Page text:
We are Portland’s first and largest bicycle shop devoted entirely to bicycles as primary transportation, serving urban households like ours seeking to avoid dependence on cars with practical, stylish bikes for everyday use: not just “commuting” bikes, but family transport, cargo, and folding bikes, all equipped for comfort, safety, and reliability.
We don’t sell road bikes or mountain bikes, so that weeds out “recreation” for the most part. We do sell bikes that could be considered “sunny day bikes”, but these bikes also function well on the wet days too. Who doesn’t like to ride their bike on a sunny day? We love all types of cycling, but our shop primarily serves the commuter/family market. All the bikes in our store must be able to handle fenders, as well as capable of carrying some stuff in addition to the rider.
What do you feel makes Clever Cycles unique? Is there a guiding philosophy with which you stock the store and service your customers? 
We don’t stock items because we think they will sell and we know we’re making a certain margin. Of course they need to sell at a particular rate for us to continue stocking them, but we’re not interested in following a formula that some huge industry powerhouse like Trek or Specialized has proven successful to provide a certain ROI on the items they say we must buy. Boring. We personally have used or would use the products we have in the store. There are of course, traditional rules of business that complete the picture, but we try to question if they are legit, or if they need testing.
Happy customers create more happy customers. Seeing a smile when coming back from a test ride or walking out the door with your new ride is the best part of our day. If we can’t make that happen, then we are not doing our job. We want to help the customer discover the right product that works for them today and tomorrow and five years from now. If we don’t have it, we’ll tell the customer and even offer suggestions on where they might find it. Not only do we refer customers to the stores that can help them when we can’t, but we also receive tons of referrals from other shops, because we’ve earned a reputation for helping our customers solve their unique transportation needs.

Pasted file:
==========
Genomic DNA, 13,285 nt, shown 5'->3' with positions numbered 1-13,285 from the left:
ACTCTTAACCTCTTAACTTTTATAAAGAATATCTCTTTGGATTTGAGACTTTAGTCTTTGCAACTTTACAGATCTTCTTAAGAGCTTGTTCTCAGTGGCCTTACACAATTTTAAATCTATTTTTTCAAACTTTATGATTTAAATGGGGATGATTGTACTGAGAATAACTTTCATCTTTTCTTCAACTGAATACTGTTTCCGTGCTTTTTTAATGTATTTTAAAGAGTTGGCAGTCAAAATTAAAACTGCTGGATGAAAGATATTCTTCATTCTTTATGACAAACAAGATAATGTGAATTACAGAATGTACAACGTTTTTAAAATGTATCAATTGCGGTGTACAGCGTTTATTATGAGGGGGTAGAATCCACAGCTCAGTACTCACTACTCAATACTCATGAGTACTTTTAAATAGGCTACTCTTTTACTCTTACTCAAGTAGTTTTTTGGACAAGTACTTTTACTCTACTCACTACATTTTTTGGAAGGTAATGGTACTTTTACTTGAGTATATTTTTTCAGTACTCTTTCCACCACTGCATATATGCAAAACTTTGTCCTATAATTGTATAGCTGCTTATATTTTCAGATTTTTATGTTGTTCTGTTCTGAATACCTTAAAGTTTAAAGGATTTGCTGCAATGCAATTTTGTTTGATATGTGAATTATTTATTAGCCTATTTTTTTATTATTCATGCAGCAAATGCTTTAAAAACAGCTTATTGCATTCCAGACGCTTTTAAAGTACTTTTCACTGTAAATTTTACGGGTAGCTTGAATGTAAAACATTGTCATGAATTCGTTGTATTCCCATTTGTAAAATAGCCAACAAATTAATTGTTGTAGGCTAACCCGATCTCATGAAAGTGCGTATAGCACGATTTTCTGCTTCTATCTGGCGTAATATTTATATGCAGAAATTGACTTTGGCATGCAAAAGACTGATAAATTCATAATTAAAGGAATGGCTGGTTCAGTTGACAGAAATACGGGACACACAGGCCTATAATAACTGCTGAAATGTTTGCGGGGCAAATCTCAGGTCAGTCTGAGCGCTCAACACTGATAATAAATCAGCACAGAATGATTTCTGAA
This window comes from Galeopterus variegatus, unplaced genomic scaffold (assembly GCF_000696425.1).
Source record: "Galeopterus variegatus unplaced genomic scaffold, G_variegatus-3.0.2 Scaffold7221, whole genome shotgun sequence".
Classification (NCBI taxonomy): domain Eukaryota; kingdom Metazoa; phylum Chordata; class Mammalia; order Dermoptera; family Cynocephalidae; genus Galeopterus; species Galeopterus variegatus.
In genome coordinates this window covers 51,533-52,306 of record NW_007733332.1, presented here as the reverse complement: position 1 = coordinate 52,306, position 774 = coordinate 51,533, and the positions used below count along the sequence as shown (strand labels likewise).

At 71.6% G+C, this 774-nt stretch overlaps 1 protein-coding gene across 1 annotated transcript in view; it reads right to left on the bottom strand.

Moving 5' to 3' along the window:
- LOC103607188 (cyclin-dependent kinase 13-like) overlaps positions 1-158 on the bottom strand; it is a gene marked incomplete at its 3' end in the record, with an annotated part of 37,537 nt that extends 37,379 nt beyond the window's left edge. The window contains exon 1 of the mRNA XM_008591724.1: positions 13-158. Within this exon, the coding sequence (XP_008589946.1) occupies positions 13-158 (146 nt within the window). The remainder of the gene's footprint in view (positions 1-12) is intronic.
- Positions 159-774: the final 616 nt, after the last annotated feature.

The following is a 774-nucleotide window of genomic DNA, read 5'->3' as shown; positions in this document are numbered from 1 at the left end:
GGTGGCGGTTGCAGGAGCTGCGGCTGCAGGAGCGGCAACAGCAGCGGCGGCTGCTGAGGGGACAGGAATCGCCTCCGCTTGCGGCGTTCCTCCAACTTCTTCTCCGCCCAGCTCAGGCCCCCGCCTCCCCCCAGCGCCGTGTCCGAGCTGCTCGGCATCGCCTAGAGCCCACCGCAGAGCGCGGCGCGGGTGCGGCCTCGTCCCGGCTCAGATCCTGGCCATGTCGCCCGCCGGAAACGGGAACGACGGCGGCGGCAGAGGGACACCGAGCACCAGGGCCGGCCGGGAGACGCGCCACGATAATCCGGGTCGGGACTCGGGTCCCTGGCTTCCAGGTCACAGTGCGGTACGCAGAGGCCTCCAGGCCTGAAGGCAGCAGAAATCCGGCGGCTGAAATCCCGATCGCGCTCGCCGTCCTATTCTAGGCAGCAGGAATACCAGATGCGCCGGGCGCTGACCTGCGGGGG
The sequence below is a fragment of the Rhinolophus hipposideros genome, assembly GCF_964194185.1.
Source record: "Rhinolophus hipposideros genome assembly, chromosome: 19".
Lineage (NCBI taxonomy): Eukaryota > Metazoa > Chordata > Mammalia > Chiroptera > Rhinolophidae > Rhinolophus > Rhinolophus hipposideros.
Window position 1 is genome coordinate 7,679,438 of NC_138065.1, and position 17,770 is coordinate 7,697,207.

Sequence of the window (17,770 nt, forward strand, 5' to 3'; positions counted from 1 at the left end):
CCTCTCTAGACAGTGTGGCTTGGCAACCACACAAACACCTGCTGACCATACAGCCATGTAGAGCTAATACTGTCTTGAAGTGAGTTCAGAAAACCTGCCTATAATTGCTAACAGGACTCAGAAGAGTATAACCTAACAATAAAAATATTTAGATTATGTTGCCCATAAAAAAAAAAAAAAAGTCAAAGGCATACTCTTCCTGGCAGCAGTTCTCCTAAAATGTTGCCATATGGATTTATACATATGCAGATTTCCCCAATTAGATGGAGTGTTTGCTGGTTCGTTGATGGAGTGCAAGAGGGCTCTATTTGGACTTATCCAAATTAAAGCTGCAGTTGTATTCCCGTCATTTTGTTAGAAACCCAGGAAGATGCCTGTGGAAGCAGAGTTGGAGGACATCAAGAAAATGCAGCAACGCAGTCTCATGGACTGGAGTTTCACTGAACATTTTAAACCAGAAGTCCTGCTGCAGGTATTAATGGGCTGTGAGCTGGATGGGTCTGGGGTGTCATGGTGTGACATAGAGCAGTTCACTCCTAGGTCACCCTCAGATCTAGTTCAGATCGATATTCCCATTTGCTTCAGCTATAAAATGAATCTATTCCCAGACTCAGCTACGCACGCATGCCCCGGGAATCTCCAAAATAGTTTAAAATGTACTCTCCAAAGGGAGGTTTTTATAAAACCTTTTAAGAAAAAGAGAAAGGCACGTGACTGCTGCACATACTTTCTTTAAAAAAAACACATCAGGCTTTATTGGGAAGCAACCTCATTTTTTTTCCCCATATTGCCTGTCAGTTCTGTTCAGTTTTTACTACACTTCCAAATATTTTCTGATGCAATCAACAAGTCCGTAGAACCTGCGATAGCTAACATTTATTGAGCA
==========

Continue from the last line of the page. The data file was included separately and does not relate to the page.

Specifically thinking of electric bikes, has adoption been growing? Who do you see most interested in them, and for what use? (Commuting? Errands? Recreation?) 
We’re still figuring this out. Portland is not that hilly. In San Francisco, it seems simple. I’ve been riding an electric cargo bike for a few weeks in order to gain knowledge on the system as well as the perceptions. We’ve got a few products that have quite a large group of narrow customer segments that add up to quite a large portion of the overall market. I’m thinking that this will be the case with electric bikes in Portland.
And, of course, we’d love to know how the Faradays have been received. What are customers saying? Where do you see Faraday fitting into the biking landscape?
I knew that we would stock the Faraday when our employees started taking our Faraday demo bike to run errands. In Portland, the Faraday will allow a customer to reach their destination quicker, while riding a bike that does not look like the typical electric bike.
You got the chance to borrow a couple bikes in San Francisco for a weekend. Where did you go and what did you think?
I rode from Faraday’s headquarters to Bernal Heights to say hello to the New Wheel people (talk about a good location for an electric bike shop). I rode up that crazy hill to the park at the top and then continued back to the Richmond neighborhood where I was staying. I got chance to ride through most of the city in the couple of days that we had the bike. I miss San Francisco already. I wouldn’t have covered that many miles of the city without the Faraday.